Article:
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Today's Stichomancy for Charlie Chaplin

The first excerpt represents the past or something you must release, and is drawn from At the Sign of the Cat & Racket by Honore de Balzac:

men whom they had long trusted with their fortunes. Guillaume was one of these men of the old school, and if he had their ridiculous side, he had all their good qualities; and Joseph Lebas, the chief assistant, an orphan without any fortune, was in his mind destined to be the husband of Virginie, his elder daughter. But Joseph did not share the symmetrical ideas of his master, who would not for an empire have given his second daughter in marriage before the elder. The unhappy assistant felt that his heart was wholly given to Mademoiselle Augustine, the younger. In order to justify this passion, which had grown up in secret, it is necessary to inquire a little further into the springs of the absolute government which ruled the old cloth-

The second excerpt represents the present or the deciding factor of the moment, and is drawn from The Symposium by Xenophon:

whilst yours, like other filthy lucre, can corrupt both judge and jury.[15]

[15] {kai dikastas kai kritas}, "both jury and presiding judges," i.e. the company and the boy and girl.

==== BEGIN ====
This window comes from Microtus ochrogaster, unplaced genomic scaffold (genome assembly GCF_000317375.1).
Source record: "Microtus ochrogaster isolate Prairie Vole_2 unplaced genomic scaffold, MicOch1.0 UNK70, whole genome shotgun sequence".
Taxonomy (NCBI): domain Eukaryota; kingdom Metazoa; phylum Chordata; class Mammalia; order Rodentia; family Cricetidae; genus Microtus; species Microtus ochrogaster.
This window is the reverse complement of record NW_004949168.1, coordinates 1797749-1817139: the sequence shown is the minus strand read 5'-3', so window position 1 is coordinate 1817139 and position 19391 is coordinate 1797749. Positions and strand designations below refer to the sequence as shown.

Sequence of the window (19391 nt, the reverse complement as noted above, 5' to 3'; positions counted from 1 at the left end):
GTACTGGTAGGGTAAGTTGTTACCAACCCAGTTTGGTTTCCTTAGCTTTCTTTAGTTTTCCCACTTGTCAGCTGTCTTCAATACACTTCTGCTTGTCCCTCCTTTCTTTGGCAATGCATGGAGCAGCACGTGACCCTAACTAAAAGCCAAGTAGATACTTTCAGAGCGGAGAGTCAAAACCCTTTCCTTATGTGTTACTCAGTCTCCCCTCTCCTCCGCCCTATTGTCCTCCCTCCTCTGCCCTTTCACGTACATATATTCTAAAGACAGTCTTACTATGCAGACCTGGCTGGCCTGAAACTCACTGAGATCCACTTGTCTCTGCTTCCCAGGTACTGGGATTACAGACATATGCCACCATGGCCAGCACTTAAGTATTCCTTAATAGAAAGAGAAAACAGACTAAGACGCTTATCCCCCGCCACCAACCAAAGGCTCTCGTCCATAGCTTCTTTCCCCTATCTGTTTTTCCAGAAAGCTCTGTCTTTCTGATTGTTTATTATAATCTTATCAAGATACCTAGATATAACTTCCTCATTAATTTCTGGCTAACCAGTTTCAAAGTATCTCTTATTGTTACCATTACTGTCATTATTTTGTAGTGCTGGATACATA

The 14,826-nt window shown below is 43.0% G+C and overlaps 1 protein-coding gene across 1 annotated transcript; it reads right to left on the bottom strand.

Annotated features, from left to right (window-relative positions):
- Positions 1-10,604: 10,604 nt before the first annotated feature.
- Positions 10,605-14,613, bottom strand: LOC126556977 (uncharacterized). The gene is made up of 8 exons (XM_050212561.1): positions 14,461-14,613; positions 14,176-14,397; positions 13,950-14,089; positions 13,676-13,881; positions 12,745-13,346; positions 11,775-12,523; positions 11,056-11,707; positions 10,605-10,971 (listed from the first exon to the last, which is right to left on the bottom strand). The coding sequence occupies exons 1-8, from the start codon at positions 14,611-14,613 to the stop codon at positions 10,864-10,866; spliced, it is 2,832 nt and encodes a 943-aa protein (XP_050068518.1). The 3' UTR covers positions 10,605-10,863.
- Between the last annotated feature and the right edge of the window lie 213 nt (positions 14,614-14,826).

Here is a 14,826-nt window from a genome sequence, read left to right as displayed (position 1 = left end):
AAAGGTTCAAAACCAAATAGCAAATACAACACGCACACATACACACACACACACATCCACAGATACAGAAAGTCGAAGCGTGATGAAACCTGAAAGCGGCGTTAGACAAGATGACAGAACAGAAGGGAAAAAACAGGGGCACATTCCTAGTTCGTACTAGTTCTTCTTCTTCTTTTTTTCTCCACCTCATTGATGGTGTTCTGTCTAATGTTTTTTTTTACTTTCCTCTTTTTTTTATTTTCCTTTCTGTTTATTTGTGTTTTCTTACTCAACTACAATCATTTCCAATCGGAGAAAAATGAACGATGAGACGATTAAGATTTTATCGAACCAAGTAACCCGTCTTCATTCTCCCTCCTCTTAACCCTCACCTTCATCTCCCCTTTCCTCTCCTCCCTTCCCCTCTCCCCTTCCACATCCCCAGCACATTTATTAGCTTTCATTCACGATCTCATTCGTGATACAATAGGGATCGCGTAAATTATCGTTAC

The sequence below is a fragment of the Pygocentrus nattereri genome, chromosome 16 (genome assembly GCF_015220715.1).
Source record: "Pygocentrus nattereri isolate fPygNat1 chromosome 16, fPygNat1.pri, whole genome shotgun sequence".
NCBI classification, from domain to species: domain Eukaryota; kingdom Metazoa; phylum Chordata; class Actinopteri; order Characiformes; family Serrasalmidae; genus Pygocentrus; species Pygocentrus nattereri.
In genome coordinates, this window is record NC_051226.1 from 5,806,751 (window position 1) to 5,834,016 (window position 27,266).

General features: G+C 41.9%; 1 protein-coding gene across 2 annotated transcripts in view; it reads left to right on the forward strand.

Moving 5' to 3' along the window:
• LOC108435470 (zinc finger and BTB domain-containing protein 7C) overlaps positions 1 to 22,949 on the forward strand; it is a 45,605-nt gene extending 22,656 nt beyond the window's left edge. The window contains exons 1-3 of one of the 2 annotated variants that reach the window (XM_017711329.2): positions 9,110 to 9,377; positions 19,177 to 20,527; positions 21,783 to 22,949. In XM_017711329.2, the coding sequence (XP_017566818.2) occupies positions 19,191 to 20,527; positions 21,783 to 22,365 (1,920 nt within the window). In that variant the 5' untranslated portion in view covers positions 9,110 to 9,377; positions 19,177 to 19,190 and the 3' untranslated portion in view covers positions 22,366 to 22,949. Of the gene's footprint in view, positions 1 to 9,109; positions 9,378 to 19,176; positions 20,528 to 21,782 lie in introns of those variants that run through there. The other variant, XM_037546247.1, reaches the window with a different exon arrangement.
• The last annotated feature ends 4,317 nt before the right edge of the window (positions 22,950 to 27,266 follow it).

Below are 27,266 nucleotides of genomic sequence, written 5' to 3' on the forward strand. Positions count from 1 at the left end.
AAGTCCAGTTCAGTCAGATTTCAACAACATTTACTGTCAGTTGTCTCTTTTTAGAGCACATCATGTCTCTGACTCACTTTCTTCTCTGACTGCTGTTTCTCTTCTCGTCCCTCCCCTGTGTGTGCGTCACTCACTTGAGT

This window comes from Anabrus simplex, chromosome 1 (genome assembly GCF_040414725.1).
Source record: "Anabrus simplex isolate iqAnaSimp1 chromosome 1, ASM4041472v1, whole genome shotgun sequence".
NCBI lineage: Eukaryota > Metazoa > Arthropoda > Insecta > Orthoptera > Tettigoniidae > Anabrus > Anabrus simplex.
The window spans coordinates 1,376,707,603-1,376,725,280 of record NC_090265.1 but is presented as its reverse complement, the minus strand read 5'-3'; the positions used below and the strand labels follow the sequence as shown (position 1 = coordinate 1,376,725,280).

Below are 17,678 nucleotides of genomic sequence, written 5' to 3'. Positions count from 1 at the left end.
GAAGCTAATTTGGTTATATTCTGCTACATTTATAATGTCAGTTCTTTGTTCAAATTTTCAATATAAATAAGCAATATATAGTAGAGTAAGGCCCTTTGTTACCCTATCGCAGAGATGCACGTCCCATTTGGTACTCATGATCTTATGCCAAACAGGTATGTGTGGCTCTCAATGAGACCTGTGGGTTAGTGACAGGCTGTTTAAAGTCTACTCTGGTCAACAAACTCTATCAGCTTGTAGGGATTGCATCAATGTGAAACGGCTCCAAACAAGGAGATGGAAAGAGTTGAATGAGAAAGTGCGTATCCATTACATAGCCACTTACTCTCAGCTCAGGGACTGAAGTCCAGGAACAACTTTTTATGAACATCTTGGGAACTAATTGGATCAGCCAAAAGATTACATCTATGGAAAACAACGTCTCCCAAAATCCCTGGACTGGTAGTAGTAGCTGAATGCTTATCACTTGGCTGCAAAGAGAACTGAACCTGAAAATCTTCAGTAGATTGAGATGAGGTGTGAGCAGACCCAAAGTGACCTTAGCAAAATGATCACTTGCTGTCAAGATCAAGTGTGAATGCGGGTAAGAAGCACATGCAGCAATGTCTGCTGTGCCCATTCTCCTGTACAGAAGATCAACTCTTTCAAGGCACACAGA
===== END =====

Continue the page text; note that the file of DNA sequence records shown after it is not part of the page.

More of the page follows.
VI

Thereupon some members of the party called on Critobulus to accept the meed of victory in kisses (due from boy and girl); others urged him first to bribe their master; whilst others bandied other jests. Amidst the general hilarity Hermogenes alone kept silence.

Whereat Socrates turned to the silent man, and thus accosted him: Hermogenes, what is a drunken brawl? Can you explain to us?


The Symposium
The third excerpt represents the future or something you must embrace, and is drawn from The Soul of Man by Oscar Wilde:

the drama is hardly, I think, sufficiently recognised. I can quite understand that were 'Macbeth' produced for the first time before a modern London audience, many of the people present would strongly and vigorously object to the introduction of the witches in the first act, with their grotesque phrases and their ridiculous words. But when the play is over one realises that the laughter of the witches in 'Macbeth' is as terrible as the laughter of madness in 'Lear,' more terrible than the laughter of Iago in the tragedy of the Moor. No spectator of art needs a more perfect mood of receptivity than the spectator of a play. The moment he seeks to exercise authority he becomes the avowed enemy of Art and of